7 Ways to teach phonics: Making early reading fun!

For early years’ teachers, nothing is more rewarding than coaching children through their first steps towards reading fluency. Parents can equally experience the excitement and joy that comes from observing their children as they make greater progress with their reading abilities. For children aged between 4 – 5 years, it is also an important time to allow their curiosity to flourish and encourage them to explore their environment. By combining a mixture of fun, curiosity and reading strategies, children can develop an essential love for reading that will hopefully continue throughout the course of their lives. Below are some ideas for teaching phonics to early learners, combined with resources that you can download from my TPT store:

  1. Sensory activities

Sensory activities don’t always require a great deal of preparation. They can be put together readily and quickly, guaranteeing loads of fun and amusement for children during their independent activity time. Some ideas for sensory activities include: putting letters in water. Children can either fish the letters out with a net or their hands, say the sound and look for more! A great idea for a phonics activity with sand could be burying treasure coins in a sandpit. Children can dig to find the buried treasure and say the sound they have found. By introducing an element of play, children can explore, have fun and associate and an enormous amount of joy with early reading.

This is our time for playing

  1. Colouring the sound

Colouring is a great activity for children to engage with pencil control activities. There are loads of fun and creative colouring sheets to choose from. Children can choose their favourite characters or scenes and colour in the picture one section at a time. Each section can include a sound from the alphabet. The children can match the sounds with the colours and become more accustomed to their early sounds. This is also great for more advanced readers, as they can begin saying and colouring words. Below is an example of a sweet jar I’ve created. Each lolly pop has a sound. The children have to say the sound and colour the lolly pop the correct colour.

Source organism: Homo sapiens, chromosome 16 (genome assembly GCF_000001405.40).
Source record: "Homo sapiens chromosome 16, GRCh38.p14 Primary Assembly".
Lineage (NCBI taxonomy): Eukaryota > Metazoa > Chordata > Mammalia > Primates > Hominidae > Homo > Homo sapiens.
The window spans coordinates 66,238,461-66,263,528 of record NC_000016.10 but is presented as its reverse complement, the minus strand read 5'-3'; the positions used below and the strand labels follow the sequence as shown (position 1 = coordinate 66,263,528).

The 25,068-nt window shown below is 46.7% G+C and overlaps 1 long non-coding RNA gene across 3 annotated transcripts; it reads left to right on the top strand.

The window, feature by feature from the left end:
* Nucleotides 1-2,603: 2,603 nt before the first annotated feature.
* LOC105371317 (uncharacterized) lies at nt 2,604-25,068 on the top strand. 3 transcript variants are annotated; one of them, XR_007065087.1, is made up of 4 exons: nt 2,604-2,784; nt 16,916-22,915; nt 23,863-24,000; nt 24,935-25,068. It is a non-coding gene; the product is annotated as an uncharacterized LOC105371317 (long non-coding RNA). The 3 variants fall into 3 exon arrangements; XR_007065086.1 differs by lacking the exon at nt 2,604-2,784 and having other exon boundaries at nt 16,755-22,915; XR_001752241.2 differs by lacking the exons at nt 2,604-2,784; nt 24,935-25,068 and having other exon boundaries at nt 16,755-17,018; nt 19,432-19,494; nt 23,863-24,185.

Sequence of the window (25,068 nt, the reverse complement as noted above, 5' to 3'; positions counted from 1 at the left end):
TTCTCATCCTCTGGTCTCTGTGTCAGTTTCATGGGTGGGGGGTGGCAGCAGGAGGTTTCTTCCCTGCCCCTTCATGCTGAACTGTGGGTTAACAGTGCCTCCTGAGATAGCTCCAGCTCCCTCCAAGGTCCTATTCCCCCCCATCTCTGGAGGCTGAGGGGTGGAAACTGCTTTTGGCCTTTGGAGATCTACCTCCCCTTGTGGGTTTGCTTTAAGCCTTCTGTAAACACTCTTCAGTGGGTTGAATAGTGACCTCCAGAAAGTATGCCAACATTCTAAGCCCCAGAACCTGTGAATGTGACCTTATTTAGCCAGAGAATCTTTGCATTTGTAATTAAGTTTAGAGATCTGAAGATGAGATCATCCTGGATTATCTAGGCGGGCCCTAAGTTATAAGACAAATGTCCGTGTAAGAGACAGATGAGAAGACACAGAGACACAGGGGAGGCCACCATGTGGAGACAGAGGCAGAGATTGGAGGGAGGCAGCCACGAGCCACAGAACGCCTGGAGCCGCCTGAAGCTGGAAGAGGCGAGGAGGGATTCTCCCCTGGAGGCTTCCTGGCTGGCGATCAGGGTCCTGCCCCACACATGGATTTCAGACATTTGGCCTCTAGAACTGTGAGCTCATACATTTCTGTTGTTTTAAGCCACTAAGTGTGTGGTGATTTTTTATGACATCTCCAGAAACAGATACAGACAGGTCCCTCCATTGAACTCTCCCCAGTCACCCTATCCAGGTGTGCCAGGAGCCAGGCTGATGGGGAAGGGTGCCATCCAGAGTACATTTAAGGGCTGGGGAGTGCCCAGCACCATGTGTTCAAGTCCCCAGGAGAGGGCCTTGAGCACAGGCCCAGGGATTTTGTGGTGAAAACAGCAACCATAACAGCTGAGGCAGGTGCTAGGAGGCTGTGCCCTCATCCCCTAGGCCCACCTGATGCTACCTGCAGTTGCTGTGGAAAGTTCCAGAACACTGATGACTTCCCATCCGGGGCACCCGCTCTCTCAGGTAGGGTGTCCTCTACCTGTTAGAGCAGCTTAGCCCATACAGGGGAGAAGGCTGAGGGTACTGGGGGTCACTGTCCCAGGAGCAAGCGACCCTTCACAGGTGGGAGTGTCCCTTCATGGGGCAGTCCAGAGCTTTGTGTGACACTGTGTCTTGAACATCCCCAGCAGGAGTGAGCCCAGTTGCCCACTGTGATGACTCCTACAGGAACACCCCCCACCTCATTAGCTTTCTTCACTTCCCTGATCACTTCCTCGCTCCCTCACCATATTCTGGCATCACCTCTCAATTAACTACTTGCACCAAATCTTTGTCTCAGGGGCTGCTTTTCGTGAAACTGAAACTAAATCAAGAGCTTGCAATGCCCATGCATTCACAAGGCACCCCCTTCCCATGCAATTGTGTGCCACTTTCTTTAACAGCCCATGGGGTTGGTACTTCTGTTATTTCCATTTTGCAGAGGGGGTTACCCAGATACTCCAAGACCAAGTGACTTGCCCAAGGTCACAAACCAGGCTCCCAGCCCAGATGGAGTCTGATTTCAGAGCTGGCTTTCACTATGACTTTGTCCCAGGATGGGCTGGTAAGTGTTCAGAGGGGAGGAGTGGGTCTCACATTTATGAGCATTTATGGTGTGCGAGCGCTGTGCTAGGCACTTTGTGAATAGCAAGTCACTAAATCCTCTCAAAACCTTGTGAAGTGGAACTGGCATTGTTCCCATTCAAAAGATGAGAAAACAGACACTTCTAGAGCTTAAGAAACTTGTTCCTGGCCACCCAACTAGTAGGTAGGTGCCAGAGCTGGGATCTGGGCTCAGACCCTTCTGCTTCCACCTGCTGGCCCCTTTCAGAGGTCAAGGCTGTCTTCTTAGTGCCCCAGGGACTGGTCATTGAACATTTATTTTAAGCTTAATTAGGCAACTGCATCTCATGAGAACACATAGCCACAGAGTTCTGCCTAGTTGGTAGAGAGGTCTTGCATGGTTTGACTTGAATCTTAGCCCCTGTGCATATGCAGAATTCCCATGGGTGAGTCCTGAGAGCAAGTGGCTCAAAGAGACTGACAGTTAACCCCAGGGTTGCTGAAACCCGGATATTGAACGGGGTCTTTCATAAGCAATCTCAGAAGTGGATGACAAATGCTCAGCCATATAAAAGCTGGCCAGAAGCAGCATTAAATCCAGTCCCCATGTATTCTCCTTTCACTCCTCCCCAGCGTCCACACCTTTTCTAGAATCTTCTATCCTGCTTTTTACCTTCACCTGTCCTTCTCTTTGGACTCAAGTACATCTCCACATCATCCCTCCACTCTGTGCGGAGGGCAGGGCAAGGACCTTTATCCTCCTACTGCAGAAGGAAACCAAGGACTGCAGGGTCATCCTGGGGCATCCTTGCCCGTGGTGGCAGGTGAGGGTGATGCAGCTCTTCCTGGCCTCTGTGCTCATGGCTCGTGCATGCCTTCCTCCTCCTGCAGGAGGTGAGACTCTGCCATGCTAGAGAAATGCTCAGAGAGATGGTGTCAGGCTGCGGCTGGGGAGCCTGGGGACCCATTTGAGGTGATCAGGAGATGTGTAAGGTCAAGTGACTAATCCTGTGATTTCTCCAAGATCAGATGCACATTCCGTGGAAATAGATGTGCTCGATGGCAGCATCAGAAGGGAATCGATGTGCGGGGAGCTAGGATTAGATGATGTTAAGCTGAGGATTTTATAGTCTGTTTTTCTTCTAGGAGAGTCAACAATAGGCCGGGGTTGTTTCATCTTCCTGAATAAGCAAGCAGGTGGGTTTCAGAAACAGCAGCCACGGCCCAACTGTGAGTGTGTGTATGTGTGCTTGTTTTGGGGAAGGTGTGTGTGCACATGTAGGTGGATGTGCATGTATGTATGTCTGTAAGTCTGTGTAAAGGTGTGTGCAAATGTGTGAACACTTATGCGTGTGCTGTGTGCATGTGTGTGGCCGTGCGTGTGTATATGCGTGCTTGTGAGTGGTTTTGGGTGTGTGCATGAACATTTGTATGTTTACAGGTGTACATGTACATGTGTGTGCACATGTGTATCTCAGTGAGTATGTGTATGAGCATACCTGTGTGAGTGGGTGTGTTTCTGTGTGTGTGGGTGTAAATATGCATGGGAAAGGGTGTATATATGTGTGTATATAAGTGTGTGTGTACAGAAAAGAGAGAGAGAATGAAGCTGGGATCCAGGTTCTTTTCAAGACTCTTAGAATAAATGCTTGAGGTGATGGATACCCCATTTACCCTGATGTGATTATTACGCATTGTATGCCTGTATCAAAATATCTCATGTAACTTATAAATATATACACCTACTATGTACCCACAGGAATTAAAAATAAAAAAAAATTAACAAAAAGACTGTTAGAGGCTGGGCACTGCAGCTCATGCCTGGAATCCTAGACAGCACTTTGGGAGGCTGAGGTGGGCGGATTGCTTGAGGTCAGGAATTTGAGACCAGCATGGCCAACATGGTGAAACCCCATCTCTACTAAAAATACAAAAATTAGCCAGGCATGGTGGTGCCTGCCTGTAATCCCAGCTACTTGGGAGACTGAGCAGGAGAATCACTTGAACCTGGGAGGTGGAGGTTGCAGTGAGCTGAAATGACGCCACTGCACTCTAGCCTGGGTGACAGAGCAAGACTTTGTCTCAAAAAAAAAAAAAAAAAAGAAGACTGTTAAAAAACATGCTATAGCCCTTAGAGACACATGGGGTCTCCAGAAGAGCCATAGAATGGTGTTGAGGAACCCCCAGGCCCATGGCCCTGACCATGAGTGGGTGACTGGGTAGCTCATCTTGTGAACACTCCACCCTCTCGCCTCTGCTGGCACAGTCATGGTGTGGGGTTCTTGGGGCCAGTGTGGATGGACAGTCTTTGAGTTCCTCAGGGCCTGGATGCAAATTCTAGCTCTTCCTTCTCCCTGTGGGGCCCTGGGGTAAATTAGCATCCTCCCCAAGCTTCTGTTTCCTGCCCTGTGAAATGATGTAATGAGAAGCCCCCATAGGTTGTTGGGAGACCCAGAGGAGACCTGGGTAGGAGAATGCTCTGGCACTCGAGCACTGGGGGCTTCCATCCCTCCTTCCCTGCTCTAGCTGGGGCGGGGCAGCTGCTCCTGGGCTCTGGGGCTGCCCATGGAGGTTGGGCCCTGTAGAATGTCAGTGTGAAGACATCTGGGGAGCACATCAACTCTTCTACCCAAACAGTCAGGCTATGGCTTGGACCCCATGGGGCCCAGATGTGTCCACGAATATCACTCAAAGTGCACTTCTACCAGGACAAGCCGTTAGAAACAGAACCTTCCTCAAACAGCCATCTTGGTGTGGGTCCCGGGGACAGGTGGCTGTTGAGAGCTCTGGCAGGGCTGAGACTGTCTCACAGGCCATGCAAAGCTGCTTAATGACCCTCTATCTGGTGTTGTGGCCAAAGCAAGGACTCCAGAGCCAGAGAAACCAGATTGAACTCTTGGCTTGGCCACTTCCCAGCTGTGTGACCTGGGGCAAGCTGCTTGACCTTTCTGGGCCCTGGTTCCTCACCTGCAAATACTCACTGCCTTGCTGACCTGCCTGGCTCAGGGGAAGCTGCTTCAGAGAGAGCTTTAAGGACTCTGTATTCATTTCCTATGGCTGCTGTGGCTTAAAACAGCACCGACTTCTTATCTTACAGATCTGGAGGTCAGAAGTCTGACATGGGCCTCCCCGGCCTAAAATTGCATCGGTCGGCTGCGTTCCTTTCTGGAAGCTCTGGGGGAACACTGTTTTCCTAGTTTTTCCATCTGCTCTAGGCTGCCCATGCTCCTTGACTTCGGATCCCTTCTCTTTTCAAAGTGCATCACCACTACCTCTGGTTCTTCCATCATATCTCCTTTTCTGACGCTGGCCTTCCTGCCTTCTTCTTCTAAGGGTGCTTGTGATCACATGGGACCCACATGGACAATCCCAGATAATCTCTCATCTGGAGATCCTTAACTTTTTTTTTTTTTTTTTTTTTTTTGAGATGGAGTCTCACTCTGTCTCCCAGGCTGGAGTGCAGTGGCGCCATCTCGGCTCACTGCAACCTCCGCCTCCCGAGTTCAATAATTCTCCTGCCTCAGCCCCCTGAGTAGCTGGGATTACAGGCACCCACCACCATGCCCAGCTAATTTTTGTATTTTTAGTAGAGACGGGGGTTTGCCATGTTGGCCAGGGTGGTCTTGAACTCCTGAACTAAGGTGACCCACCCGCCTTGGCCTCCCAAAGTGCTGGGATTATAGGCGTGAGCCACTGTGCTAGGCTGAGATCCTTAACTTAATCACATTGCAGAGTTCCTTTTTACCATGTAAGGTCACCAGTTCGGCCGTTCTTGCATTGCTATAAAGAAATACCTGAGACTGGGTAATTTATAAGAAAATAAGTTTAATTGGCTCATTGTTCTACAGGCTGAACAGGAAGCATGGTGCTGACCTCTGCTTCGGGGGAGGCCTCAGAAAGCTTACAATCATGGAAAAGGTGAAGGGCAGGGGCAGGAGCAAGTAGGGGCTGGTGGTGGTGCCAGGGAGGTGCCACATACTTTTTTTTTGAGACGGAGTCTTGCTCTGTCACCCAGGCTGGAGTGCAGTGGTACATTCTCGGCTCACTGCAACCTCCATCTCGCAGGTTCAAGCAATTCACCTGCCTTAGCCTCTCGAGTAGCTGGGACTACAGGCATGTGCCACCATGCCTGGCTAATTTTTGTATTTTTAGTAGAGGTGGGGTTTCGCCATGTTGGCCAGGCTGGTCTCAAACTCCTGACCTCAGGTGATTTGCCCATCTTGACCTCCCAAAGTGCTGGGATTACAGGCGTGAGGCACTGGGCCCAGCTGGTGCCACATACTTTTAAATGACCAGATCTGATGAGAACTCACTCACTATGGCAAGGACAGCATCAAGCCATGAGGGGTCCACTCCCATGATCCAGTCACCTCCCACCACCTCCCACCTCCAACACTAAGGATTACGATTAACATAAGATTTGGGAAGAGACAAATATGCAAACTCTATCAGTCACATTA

colour the sound

  1. Playing games

Playing board games is a fantastic way to encourage children to develop those early social skills as well as introducing sound activities. Playing games introduces a fun, competitive element. Teachers can play in a team with children in their class and encourage them to follow the rules of the game. There are loads of games to choose from, including matching card games and fun board games. I’ve included some of the games that my students have enjoyed playing, including a pirate phonics game, honeycomb game and traffic lights board game. Each game has varying levels of difficulty, giving very early readers a chance to shine and more fluent readers a bit of a challenge.

phonics pirate game front cover

  1. Online Phonics Learning

Children are increasingly technology savvy. They have access to all manner of technology, including apps, iPad, computers etc. Children respond incredibly well to interactive resources and enjoy fast paced learning styles that maintain their interest. By allowing 15 minutes to engage with an interactive game, children can continue to develop their reading fluency and enjoy much valued computer time. Some fantastic phonics sites that I’ve come across include: Phonics Play (http://www.phonicsplay.co.uk/Phase2Menu.htm), Top Marks (https://www.topmarks.co.uk/english-games/5-7-years/letters-and-sounds) and Education.com (https://www.education.com/games/phonological-awareness/).

  1. Cut and Paste Activities

One early skill that tends to get left behind is the simple action of cutting and pasting materials for school projects. Another great way to enjoy early reading is through activities that involve finding the correct sounds and putting them in the right order. Encouraging children to begin sounding out letters and spelling CVC words can give them a huge amount of confidence in their own reading ability. Sounding out letters and spelling words is great practice and an engaging activity for early learners.

phonics front page

  1. Explore your environment

Finding and sounding out letters doesn’t just have to happen on paper. Children have their classrooms, outdoor environments and beyond that with their parents to explore the outside world. Why not play ‘find the letter’ game? You could encourage your class or children to look for letters in everyday objects. Which letters can they spot? Could they make a list of their letters? This is a great way for children to begin exploring their environment further, using their phonics knowledge and practicing their writing skills.

  1. Find the object. Sort the object.

As well as looking for letters, children could also benefit from finding objects that start with a particular sound. If everybody is learning about the sound ‘s’, children could be detectives and walk around the classroom, looking for objects that start with the letter ‘s’. This could even be a great phonics independent activity for children. By leaving bowls out with different objects in each bowl, children can decide which sound each bowl represents or they could organise objects into the correct sounding letter.

These are just some of the ways that children can begin exploring their environment and develop a love for reading. Hopefully these tips and ideas can serve as some inspiration for teaching early reading strategies. If you are interested in any of the above resources, just click to visit my TPT and download your favourite product.



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